As vaccination numbers rise, doors in London are starting to open.
The joy of being physically present with others has perfectly complemented the simple joys of blue skies and summer sunshine.
Now we can meet indoors in groups of six and outdoors in groups of 30. We can gather for worship with other believers—though we still can’t sing together.
What would have once felt unimaginably restrictive now feels like a gift we hope never again to take for granted!
Looking back over the last year, I can see now how this pandemic has shifted my perspective, not only personally, but also as a church planter in an unreached immigrant community.
A Changed Perspective on Suffering
I need these simple gifts pressed down into my heart daily.
Though my family and I seem to have come out of this phase of the pandemic without long-term effects from Covid itself, we have experienced many disappointments and losses.
Lockdown kicked in after only the first two services of our fledgling church plant.
Our kids struggled to cope with the months of isolation, and family members in America got sobering diagnoses and we couldn’t visit!
Even now restarting our in-person ministries and reconnecting with our friends in the community has been tiring. Especially because we’re still under the strain of navigating a pandemic.
Most of my friends have been eager to meet up now that we’re allowed, but I’ve found it hard to get back to the type of spiritual conversations we’d had before. This painful return to something like normalcy is suffering too!
But in the face of real sorrows and struggles, God has graciously been teaching me a new perspective on my suffering.
He’s helped me see suffering as a part of following after Jesus as I experience a death. And he’s shown me that because I’m walking in the path and pattern of Jesus, I can also anticipate him bringing resurrection in and around me through that death!
Paul experienced this and explained it to the Corinthians: “For we who live are always being given over to death for Jesus’ sake, so that the life of Jesus also may be manifested in our mortal flesh. So death is at work in us, but life in you” (2 Corinthians 4:11-12).
But because of my shift in perspective on suffering, I can step into the tiredness and awkwardness of restarting relationships knowing I’m following after Jesus.
And I can anticipate him working mightily as I die to myself in love for him and my neighbour.
A Changed Perspective on My Heart
The adjustment from no in-person ministry activities to almost everything restarting in the span of a few weeks has been exhilarating and exhausting!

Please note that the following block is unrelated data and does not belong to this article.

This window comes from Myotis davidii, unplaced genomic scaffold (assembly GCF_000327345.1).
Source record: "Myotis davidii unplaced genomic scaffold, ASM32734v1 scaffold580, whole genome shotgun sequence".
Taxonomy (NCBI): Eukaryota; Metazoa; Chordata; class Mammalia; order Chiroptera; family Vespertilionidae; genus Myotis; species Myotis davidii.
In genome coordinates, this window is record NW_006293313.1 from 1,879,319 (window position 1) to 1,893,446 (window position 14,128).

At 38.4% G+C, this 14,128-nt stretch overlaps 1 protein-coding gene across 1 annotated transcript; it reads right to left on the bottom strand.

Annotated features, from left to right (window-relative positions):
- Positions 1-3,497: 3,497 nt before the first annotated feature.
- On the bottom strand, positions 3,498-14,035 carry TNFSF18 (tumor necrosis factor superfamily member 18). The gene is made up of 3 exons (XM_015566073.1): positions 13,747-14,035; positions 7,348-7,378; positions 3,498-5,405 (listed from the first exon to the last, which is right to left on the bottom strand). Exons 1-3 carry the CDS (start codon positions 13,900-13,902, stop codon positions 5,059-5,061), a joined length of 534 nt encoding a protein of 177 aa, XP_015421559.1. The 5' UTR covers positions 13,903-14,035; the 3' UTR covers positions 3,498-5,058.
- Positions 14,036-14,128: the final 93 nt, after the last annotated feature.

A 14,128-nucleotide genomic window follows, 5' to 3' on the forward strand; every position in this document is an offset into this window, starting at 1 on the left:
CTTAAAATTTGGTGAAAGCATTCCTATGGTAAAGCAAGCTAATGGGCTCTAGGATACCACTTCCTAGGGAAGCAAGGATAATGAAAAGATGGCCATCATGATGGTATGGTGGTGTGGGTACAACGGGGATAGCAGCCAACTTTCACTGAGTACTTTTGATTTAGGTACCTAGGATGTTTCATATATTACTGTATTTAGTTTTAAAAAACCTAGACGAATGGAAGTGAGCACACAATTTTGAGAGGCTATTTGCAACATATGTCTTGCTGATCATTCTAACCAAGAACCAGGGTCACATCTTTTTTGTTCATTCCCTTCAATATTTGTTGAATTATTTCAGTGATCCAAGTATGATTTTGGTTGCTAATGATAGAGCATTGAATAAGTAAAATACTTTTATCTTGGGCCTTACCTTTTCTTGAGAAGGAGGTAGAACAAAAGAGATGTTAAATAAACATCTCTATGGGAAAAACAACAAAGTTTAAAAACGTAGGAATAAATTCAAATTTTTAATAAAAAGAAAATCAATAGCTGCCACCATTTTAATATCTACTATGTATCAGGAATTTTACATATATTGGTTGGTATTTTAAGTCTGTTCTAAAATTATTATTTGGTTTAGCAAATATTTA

This intensive restart has given me a fresh perspective on my own heart.
I’ve seen in quick succession many of the ways I turn to self-reliance and unbelief rather than trusting and resting in God.
In the immigrant community in which we work, it was hard to maintain virtual contact with our friends during the height of lockdowns. I struggled then to remember that my worth was not determined by my meager output as a missionary and instead was held secure in Jesus.
Now that I’m again teaching in-person English classes and meeting one-on-one with friends, the temptation looks different, but the root is the same. I’m busy and have been able to share the gospel with people, so I’m tempted to feel justified by my increased usefulness.
Praise the Lord that my worth and justification do not fluctuate based on my productivity as a missionary but are freely given and unwaveringly kept by Jesus!
With more to do, I’ve also found myself trying to shoulder the responsibility of heart change in the people with whom I’m meeting rather than waiting on the Spirit to do his work.
When I feel a pressing urgency to reconnect with my friends or discouragement when our conversations don’t go in the direction I’ve hoped, those are opportunities for me to turn in repentance to God for unbelief in the sufficiency of his great love and all-surpassing power to draw people in my community to Jesus.
A Changed Resurrection Perspective
Because of these shifts in my perspective, I’m on the lookout as restrictions ease for how God is bringing resurrection out of the struggles of the past year.
The core team for the church plant has been a little surprised and very encouraged that many people who wouldn’t call themselves Christians keep coming to the monthly services that we restarted in April 2021.
That’s more than came to the first two services we held in early 2020!
Are they genuinely seeking?
Bored after lockdown?
Simply loyal to the friends who invited them?
We’re not sure in every case, but they’re coming. They’re hearing the gospel in their heart language and beginning to become a part of our community.
The spirit is at work!
Written by a Serge Missionary, serving in London as a leader of a church-planting team in an unreached immigrant community. The author’s name has not been shared to protect privacy.